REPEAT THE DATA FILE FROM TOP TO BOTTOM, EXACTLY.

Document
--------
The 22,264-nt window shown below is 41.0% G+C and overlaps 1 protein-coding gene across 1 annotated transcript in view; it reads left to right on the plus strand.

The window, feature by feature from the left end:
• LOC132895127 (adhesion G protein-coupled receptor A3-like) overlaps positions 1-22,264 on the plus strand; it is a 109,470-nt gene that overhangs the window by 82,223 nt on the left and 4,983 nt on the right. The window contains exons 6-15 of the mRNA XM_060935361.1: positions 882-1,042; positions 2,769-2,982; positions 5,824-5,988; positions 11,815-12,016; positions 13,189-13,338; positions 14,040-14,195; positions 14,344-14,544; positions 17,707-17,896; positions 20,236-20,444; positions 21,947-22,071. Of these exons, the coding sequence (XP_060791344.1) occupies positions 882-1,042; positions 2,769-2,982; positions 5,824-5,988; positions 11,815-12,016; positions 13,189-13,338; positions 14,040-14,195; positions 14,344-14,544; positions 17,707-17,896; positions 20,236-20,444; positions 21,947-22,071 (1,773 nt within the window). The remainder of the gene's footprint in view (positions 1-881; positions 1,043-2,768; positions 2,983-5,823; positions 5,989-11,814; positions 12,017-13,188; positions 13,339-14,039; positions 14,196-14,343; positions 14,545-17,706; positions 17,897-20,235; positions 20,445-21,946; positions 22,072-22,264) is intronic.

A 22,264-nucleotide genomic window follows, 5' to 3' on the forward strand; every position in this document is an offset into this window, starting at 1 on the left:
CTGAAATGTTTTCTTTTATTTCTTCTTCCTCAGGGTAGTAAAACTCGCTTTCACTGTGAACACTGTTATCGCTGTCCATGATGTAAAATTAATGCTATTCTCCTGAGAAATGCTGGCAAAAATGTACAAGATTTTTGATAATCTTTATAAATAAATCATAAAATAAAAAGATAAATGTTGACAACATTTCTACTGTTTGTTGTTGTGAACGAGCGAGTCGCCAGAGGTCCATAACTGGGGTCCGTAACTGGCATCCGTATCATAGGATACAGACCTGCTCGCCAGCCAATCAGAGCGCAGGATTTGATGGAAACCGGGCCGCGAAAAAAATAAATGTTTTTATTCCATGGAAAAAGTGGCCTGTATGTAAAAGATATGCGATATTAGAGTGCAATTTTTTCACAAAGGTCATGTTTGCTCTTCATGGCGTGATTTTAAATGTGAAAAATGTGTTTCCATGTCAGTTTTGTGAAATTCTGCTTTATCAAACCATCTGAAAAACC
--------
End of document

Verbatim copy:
The 22,264-nt window shown below is 41.0% G+C and overlaps 1 protein-coding gene across 1 annotated transcript in view; it reads left to right on the plus strand.

The window, feature by feature from the left end:
• LOC132895127 (adhesion G protein-coupled receptor A3-like) overlaps positions 1-22,264 on the plus strand; it is a 109,470-nt gene that overhangs the window by 82,223 nt on the left and 4,983 nt on the right. The window contains exons 6-15 of the mRNA XM_060935361.1: positions 882-1,042; positions 2,769-2,982; positions 5,824-5,988; positions 11,815-12,016; positions 13,189-13,338; positions 14,040-14,195; positions 14,344-14,544; positions 17,707-17,896; positions 20,236-20,444; positions 21,947-22,071. Of these exons, the coding sequence (XP_060791344.1) occupies positions 882-1,042; positions 2,769-2,982; positions 5,824-5,988; positions 11,815-12,016; positions 13,189-13,338; positions 14,040-14,195; positions 14,344-14,544; positions 17,707-17,896; positions 20,236-20,444; positions 21,947-22,071 (1,773 nt within the window). The remainder of the gene's footprint in view (positions 1-881; positions 1,043-2,768; positions 2,983-5,823; positions 5,989-11,814; positions 12,017-13,188; positions 13,339-14,039; positions 14,196-14,343; positions 14,545-17,706; positions 17,897-20,235; positions 20,445-21,946; positions 22,072-22,264) is intronic.

A 22,264-nucleotide genomic window follows, 5' to 3' on the forward strand; every position in this document is an offset into this window, starting at 1 on the left:
CTGAAATGTTTTCTTTTATTTCTTCTTCCTCAGGGTAGTAAAACTCGCTTTCACTGTGAACACTGTTATCGCTGTCCATGATGTAAAATTAATGCTATTCTCCTGAGAAATGCTGGCAAAAATGTACAAGATTTTTGATAATCTTTATAAATAAATCATAAAATAAAAAGATAAATGTTGACAACATTTCTACTGTTTGTTGTTGTGAACGAGCGAGTCGCCAGAGGTCCATAACTGGGGTCCGTAACTGGCATCCGTATCATAGGATACAGACCTGCTCGCCAGCCAATCAGAGCGCAGGATTTGATGGAAACCGGGCCGCGAAAAAAATAAATGTTTTTATTCCATGGAAAAAGTGGCCTGTATGTAAAAGATATGCGATATTAGAGTGCAATTTTTTCACAAAGGTCATGTTTGCTCTTCATGGCGTGATTTTAAATGTGAAAAATGTGTTTCCATGTCAGTTTTGTGAAATTCTGCTTTATCAAACCATCTGAAAAACC